Over grown in areas but very easy to stay on trail despite not much maintenance on it. Once down there, we were able to make it down part of Salome Creek, but it just rained and water was flowing pretty good and far too cold this time of year to purposefully go swimming. excellent places to set up camp by the water, but easy to make it just a day trip as well. whole trip took us a total of 7 hours with hanging out at the creek for about 2 hours.
Sandra L. on Hell's Hole Trail
When you see the sign Reynolds Creek Group Site or Reynolds Trailhead you are in the right place. The start of Hell's Hole is just a short walk up the road from the Reynolds Trailhead sign. Lots of bristly over growth on second half of this trail so pants will make for a more comfortable experience. Start with steady inclines and declines for about 1 hour before you get to a plateau that seems like it might be a usually muddy area but was dry when I went. After about 15 minutes of this you decend down some very long, steep switchbacks which will eventually get you to the bottom, Hell's Hole. Nice pools of water to wade in, surrounded by ginormous boulders. You will be glad if you take a dip because the hike back out is strenuous! I do not recommend trying this hike in the late spring or summer. It was 88 degrees when I did it and already too warm for the level of exertion this hike demands. 12 miles out and back took me about 6.5 hours
This hike was amazing! Once you reach the river it's lots of swimming, water slides and beautiful rock formations around you. At the very end of this hike, you will want be prepared for a 40 foot drop. Sometimes the water is high enough to jump, but most of the time you will need to rappel down with rock climbing equipment. This hike took us all day from driving to it to driving home, the hike itself took roughly 5 hours to complete but well worth my day!
This review is about Salome Jug:
The Jug is located in the rugged, mountainous Salome Wilderness of Tonto National Forest, on the northeast side of Roosevelt Lake -- land of saguaros, prickly pear and ocatillo, and, in the summer months, rock almost too hot to touch.
The two-mile hike in, all but about a half-mile of which is the same old jeep trail as the two-mile hike out, was a scorcher in the mid-day sun. We each cached a few liters of water by a large boulder at the point where we'd rejoin the trail on the way out. My hiking companions and I brought cooler bags to hold our stashed water bottles, which we'd frozen the night before. We then continued another quarter-mile to the top of Salome Jug and the first, slime-covered pool. Green gunk or no, it was certainly refreshing and a nice partly-shaded spot for a snack.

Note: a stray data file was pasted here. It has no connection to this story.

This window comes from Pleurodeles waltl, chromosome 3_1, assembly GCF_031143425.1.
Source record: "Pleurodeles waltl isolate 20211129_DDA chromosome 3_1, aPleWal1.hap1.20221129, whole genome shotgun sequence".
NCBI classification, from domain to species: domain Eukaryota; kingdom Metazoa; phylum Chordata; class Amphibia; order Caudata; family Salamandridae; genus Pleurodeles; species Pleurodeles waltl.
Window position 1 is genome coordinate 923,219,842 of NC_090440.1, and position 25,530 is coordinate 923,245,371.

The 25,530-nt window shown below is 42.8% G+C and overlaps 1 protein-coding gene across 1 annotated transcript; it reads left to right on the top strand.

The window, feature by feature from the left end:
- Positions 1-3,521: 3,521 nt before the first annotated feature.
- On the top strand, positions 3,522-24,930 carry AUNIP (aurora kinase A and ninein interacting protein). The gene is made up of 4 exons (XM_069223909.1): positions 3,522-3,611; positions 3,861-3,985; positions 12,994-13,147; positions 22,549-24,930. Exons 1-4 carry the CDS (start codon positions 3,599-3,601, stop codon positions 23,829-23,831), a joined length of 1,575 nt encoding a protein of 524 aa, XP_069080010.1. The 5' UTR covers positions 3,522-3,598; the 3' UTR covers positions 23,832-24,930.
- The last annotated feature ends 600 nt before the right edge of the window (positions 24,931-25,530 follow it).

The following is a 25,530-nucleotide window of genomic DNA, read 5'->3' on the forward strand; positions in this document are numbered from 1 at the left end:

The surface scum (a/k/a slime, gunk and algae) is a summer occurrence, when water levels are low. The most popular time to visit Salome Jug is in May and June, when the water is clear and not too cold, and the flow rate is moderate. Even in the middle of summer, though, the trip through the Jug entails almost continual wading and swimming, and the largest, deepest shaded pools are cool and virtually algae-free. This trip is not possible -- or at least not at all advisable -- during the winter, when flow rate is high.
If there was a high-point in the adventure for me, it was the 30-foot rappel into the main pool, near the end of the Jug; although the 20-foot traverse along the sloped shelf -- sloped towards the cliff, that is -- at the top of the rappel made me nervous. But we set up a rope from a fixed bolt near the start of the traverse over to the rappel bolt, and we each in turn hooked a caribbeaner onto the rope for safety.
At the bottom of the "rap," we enjoyed some swim-time in the 50-yard-long main pool, where bats squeaked from crevices in the vertical walls and, every so often if I were still, little fish tickled my legs. My companions did some cliff-jumping while I floated on my daypack.
After several more deep pools and a few minor downclimb, we came to the final pool, where the gorge ends and the view opens up towards the wide valley and Roosevelt Lake in the distance. We followed the switchbacks up to the bluff, where we rejoined the Jug Trail and picked up our water cache. All ice had melted, but the bottles were still cool. By the time I reached the parking area, what little water I had left was hot. I strongly recommend bringing at least four liters per person on this hike, and a water filter wouldn't be a bad idea either, especially in the hottest months. And, of course, don't forget your sunblock!